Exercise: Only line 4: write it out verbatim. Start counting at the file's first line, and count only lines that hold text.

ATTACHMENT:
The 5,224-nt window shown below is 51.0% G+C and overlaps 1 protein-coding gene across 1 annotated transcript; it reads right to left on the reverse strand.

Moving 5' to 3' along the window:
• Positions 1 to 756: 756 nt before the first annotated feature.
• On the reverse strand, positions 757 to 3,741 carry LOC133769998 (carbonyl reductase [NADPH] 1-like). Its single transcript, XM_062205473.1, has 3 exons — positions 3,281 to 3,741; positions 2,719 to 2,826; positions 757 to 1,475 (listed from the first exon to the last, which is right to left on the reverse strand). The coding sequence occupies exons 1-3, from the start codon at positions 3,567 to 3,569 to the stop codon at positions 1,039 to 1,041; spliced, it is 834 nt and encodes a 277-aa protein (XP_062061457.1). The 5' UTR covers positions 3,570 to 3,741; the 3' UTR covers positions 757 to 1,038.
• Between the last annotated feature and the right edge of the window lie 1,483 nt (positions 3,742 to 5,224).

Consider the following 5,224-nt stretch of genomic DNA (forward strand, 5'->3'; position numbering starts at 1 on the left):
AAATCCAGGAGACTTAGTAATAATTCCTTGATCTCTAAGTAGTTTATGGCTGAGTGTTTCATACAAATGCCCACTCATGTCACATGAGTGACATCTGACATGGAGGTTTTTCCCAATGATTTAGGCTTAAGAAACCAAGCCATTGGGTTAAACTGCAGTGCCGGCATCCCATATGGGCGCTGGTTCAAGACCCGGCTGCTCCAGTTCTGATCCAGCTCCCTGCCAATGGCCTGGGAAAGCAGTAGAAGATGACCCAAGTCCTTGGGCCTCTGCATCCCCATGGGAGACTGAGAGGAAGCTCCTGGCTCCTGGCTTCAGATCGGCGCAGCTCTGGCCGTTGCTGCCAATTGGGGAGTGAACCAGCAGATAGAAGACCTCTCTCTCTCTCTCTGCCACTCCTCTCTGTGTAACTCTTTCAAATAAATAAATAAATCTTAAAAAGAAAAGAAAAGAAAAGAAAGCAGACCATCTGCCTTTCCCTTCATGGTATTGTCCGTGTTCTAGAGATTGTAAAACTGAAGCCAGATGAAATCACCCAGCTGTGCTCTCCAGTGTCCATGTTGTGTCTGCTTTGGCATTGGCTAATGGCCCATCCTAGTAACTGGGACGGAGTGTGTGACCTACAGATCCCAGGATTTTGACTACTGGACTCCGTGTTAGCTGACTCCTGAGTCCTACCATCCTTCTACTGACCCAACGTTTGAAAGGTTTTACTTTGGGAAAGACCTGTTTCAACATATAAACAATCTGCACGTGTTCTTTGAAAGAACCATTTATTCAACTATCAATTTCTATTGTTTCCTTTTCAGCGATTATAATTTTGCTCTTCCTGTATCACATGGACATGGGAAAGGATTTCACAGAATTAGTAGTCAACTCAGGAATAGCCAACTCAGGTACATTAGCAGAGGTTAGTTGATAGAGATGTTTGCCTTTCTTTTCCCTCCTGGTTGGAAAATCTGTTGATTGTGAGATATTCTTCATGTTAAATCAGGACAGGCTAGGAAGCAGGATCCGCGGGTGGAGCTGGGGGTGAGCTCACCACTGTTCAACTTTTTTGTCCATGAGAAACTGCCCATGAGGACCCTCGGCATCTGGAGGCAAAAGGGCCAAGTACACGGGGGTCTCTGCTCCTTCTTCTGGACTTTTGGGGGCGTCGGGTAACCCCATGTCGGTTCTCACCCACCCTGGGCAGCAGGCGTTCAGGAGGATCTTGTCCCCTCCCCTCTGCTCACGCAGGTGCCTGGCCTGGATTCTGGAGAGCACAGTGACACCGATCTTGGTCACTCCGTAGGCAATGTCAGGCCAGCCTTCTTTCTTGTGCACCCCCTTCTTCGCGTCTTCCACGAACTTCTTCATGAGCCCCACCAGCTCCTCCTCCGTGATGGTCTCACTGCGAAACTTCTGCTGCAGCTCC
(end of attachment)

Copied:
• On the reverse strand, positions 757 to 3,741 carry LOC133769998 (carbonyl reductase [NADPH] 1-like). Its single transcript, XM_062205473.1, has 3 exons — positions 3,281 to 3,741; positions 2,719 to 2,826; positions 757 to 1,475 (listed from the first exon to the last, which is right to left on the reverse strand). The coding sequence occupies exons 1-3, from the start codon at positions 3,567 to 3,569 to the stop codon at positions 1,039 to 1,041; spliced, it is 834 nt and encodes a 277-aa protein (XP_062061457.1). The 5' UTR covers positions 3,570 to 3,741; the 3' UTR covers positions 757 to 1,038.